Trip Report: Snow Leopard PPC

This week, I spent a few minutes burning an old Snow Leopard Developer’s Build to an extra USB Hard Drive.

It worked. My G5 booted up, and I was able to imagine for a bit what Snow Leopard might have been like if it had kept support even for Power Mac G5s. Overall, the system ran okay, keeping in mind that I booted it from an external USB Drive which is a slow way to go about things.

My graphics card, a GeForce 7800 GT, ran just great, even if there were some graphical glitches at work.

But here’s the rub – the mach_kernel used in the build was compiled in October of 2008. The final version of Leopard, 10.5.8, was released August 5, 2009 (per Wikipedia). Snow Leopard came pretty quickly after on August 28, 2009. And while Snow Leopard’s initial release still had a lot of PowerPC code baked in, I’m unaware of anyone getting that code to work on a PowerPC.

During my test, I ended up pulling the kernel and other frameworks from a Snow Leopard install DVD to make a modified Snow Leopard PPC drive. The G5, each time, would start to load but hang. No doubt, the issue is deeper than just getting Snow Leopard to recognize hardware – there are components that do not contain PPC code. Ultimately, it may just not be possible.

One glaring example – my G5 has 10GB of RAM but only 6GB shows up in the Developer’s Build of Snow Leopard. Weird, right?

I will continue to take a look at this, but my hope dimmed a bit today. Leopard 10.5.8 is more recent a release than these Snow Leopard builds. I think it’s always worth tinkering around, but I don’t believe this will open the door to any Snow Leopard-era software. Your mileage may vary, of course, so go follow along on the MacRumors thread.

Update: I queued this post up a couple of days ago, and in that time, we continue to tinker and work with the Snow Leopard development build. I admit I sound a little pessimistic in this post. Some of that is warranted, but other posters are much more positive about what we can achieve. Stay tuned for more updates.

— Nathan

Speedtest Your Internet Connection

On the positive side of things, despite the ongoing reopening of the Net Neutrality battle, my internet just got upgraded to near gigabit speeds. Of course, it’s probably temporary, since I’m not sure why I need that much raw throughput and most of my devices use wifi anyway. Still, it has led to me do some testing to see what speeds I am getting.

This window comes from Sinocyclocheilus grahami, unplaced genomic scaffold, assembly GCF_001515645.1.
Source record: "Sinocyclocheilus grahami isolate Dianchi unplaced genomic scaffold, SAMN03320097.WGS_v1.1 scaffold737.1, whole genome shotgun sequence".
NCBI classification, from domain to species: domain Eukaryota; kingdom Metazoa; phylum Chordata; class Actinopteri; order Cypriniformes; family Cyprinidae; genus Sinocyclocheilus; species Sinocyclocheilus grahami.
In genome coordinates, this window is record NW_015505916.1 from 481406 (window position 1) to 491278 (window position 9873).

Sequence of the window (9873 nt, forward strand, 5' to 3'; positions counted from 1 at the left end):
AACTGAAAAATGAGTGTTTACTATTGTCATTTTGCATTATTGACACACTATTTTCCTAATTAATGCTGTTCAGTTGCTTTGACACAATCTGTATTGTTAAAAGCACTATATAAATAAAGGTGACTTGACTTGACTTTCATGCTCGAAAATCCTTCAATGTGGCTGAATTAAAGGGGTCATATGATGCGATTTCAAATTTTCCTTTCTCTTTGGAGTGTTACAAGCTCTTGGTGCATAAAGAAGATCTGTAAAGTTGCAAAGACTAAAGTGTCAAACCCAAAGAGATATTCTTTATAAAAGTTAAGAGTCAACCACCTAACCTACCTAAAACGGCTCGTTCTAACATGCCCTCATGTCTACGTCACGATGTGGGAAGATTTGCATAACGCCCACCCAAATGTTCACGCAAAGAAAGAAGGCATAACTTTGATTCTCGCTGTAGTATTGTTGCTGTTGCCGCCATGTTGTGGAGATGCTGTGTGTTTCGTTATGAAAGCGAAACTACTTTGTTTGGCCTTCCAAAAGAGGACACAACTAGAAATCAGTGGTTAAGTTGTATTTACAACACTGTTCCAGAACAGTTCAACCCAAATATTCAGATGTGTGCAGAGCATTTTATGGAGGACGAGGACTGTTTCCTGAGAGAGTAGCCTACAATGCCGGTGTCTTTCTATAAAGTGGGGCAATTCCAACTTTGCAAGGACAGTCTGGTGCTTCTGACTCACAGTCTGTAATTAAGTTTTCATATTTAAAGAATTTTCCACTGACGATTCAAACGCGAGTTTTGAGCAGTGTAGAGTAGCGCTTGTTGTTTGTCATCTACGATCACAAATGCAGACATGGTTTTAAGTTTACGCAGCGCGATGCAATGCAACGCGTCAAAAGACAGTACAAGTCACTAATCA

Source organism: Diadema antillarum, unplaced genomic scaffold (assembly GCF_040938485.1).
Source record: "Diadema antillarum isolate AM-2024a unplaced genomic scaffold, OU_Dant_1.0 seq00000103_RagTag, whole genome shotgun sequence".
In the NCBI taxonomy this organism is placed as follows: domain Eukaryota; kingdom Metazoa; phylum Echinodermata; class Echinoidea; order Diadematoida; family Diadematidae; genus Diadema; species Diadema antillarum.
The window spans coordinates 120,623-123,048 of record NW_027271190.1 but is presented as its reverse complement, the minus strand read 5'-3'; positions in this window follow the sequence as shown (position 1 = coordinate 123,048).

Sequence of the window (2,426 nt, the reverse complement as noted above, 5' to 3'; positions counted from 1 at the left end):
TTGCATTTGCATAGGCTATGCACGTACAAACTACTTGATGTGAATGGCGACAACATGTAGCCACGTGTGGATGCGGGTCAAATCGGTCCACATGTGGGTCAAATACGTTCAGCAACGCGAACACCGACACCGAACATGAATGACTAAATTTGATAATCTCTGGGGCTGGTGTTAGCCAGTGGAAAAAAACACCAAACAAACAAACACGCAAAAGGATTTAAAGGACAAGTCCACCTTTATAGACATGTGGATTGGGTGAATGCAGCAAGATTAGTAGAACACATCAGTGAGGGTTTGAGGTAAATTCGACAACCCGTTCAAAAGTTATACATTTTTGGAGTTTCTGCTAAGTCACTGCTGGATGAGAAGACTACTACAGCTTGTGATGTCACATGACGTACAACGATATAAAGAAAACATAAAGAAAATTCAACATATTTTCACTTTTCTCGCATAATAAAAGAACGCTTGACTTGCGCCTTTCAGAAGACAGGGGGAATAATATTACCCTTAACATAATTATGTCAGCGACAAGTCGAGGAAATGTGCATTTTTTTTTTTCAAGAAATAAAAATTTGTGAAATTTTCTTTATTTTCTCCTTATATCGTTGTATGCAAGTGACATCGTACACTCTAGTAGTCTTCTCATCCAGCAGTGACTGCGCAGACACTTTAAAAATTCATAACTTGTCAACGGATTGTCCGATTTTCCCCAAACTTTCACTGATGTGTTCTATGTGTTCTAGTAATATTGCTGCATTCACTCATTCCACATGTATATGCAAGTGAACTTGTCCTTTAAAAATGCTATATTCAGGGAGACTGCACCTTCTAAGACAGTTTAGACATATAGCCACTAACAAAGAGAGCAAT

For example, on my 5ghz connection on my iPhone 7, Speedtest shows 76.35 Mbps down and 111.09 Mbps up. Not bad. This probably echoes what my AppleTV, iPad, and other devices get.

For my Dell connected via gigabit ethernet to the router, I cleared 600 Mbps up and 900 Mbps down. Very, very nice.

For my Mac Mini G4, also connected directly to the router but via a 10/100 Ethernet port, I only managed a measly (relatively) 80 Mbps up and 90 Mbps down. Is this also bottle-necked some by the CPU or older hardware in general? Perhaps.

For my Power Mac G5 which is connected via ethernet through an inexpensive TP-Link 500Mbps powerline adapter, I unfortunately had the worst performance so far – 43.99 Mbps and 34.52 Mbps. These powerline adapters are a decent alternative if you have flaky wifi and need something more robust, but they are a bit disappointing. At this point, I’m rethinking whether or not to use these powerline adapters at all and just hook a long cable from the router into my G5. We’ll see.

If you want to test your speed, unfortunately, you can’t use the classic flash version of the Speedtest site but it does redirect to a beta HTML5 version which TenFourFox handles well. Alternately, use the command line. You will need Python 2.4 or later, so I’m not sure if Tiger users are out of luck or not.

1. Install the python Speedtest script.

sudo easy_install speedtest-cli

2. Run it.

speedtest-cli

3. Share your results in the comments section below.

— Nathan

Interview with Cameron Kaiser

I happened to be in the Bay area just as Cameron (of TenFour Firefox fame) announced his presence at the Vintage Computer Festival West. Why not stop by and get a few minutes with a guy that is a hero to us PowerPC users?

Check the video below, which should be low enough in quality (360p) to be viewable on most of our machines. If you can’t view it, let me know and I will generate a downloadable version too.

If you can’t get Youtube to work, download a MP4 version by clicking here.

Thanks to Cameron for his work and taking a couple of minutes to chat. Cool stuff!

— Nathan

You Tell Me: How much have you/would you spend on your G5?

One of our awesome readers, Adam, sent me an intriguing question that I get frequently: how much should I spend on a Power Mac G5?

I’m curious to know what some of you think. For those of you with G5s, what has been your budget to maximize your G5 with upgrades and fixes? For those of you looking to purchase one, how much are you willing to spend? Is there a limit?

I feel pretty content with my Power Mac at the moment, and in fact, over the last few weeks, it hasn’t been in much use with work life and family life keeping me on my toes. Counting the SSD (which was the last and largest bit of money spent on it), I feel like I have likely maximized performance too. More RAM would just be tossing money in a dark pit.

But what about you? I’d love to see your comments below.

– Nathan